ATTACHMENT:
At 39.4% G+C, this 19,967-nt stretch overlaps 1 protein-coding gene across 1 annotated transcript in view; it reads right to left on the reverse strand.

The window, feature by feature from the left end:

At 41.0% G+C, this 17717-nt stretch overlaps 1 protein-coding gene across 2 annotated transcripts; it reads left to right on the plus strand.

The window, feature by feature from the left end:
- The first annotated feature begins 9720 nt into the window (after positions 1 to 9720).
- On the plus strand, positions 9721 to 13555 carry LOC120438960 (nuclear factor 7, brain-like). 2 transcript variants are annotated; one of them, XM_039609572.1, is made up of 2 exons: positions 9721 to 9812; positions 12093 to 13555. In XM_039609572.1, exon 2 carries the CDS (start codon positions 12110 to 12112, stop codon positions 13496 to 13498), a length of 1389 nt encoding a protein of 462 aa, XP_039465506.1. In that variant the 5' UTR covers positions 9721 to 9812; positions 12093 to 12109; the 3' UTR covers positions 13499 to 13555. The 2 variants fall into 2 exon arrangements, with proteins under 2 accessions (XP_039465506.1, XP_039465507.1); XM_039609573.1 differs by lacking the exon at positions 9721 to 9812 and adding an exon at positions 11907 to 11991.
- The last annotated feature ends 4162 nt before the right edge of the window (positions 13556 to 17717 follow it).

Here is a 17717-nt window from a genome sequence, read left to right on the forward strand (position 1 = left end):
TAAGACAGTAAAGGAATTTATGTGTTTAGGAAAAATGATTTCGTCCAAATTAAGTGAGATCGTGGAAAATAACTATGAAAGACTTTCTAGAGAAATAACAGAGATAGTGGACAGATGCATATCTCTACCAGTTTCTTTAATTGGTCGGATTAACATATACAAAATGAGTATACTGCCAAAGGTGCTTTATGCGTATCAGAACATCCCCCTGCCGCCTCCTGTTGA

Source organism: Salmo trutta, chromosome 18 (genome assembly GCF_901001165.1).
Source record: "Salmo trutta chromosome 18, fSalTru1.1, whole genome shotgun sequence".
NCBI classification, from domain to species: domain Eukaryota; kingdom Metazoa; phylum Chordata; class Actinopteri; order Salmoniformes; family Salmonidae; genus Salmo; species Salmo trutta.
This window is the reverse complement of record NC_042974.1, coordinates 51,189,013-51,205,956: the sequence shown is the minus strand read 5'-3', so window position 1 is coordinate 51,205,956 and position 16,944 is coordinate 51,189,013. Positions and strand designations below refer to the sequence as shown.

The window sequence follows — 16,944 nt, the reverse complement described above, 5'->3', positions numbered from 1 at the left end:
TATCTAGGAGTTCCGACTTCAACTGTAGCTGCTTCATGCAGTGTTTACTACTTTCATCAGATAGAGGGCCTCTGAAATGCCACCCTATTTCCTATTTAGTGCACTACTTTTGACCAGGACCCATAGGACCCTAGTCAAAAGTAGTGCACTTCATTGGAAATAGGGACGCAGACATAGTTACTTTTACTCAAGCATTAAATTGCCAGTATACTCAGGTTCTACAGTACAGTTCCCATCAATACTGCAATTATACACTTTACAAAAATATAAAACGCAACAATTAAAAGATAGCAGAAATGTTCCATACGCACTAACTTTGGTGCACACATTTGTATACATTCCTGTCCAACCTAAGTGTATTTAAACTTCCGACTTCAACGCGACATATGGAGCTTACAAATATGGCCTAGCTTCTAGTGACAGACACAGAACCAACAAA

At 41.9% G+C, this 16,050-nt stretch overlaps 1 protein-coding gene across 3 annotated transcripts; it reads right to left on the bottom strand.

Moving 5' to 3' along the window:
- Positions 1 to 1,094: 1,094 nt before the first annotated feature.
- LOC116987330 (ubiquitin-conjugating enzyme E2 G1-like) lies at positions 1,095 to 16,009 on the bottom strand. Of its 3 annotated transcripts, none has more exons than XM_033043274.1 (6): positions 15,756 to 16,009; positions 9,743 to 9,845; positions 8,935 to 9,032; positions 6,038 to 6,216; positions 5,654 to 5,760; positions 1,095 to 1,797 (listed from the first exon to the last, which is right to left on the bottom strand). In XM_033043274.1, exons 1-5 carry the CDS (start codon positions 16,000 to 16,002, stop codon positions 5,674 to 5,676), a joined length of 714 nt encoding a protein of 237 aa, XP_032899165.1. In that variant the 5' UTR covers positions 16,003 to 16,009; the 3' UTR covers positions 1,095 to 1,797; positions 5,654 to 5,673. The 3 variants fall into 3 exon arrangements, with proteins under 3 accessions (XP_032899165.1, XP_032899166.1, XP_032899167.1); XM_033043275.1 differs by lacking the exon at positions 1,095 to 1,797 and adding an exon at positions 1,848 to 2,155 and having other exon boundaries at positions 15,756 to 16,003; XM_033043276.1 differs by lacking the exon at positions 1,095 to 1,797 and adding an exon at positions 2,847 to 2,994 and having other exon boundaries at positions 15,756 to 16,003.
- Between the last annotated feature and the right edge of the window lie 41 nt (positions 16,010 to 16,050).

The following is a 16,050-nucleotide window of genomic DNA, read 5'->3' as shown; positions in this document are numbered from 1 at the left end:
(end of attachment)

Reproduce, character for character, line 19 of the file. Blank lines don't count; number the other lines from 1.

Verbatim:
- LOC116987330 (ubiquitin-conjugating enzyme E2 G1-like) lies at positions 1,095 to 16,009 on the bottom strand. Of its 3 annotated transcripts, none has more exons than XM_033043274.1 (6): positions 15,756 to 16,009; positions 9,743 to 9,845; positions 8,935 to 9,032; positions 6,038 to 6,216; positions 5,654 to 5,760; positions 1,095 to 1,797 (listed from the first exon to the last, which is right to left on the bottom strand). In XM_033043274.1, exons 1-5 carry the CDS (start codon positions 16,000 to 16,002, stop codon positions 5,674 to 5,676), a joined length of 714 nt encoding a protein of 237 aa, XP_032899165.1. In that variant the 5' UTR covers positions 16,003 to 16,009; the 3' UTR covers positions 1,095 to 1,797; positions 5,654 to 5,673. The 3 variants fall into 3 exon arrangements, with proteins under 3 accessions (XP_032899165.1, XP_032899166.1, XP_032899167.1); XM_033043275.1 differs by lacking the exon at positions 1,095 to 1,797 and adding an exon at positions 1,848 to 2,155 and having other exon boundaries at positions 15,756 to 16,003; XM_033043276.1 differs by lacking the exon at positions 1,095 to 1,797 and adding an exon at positions 2,847 to 2,994 and having other exon boundaries at positions 15,756 to 16,003.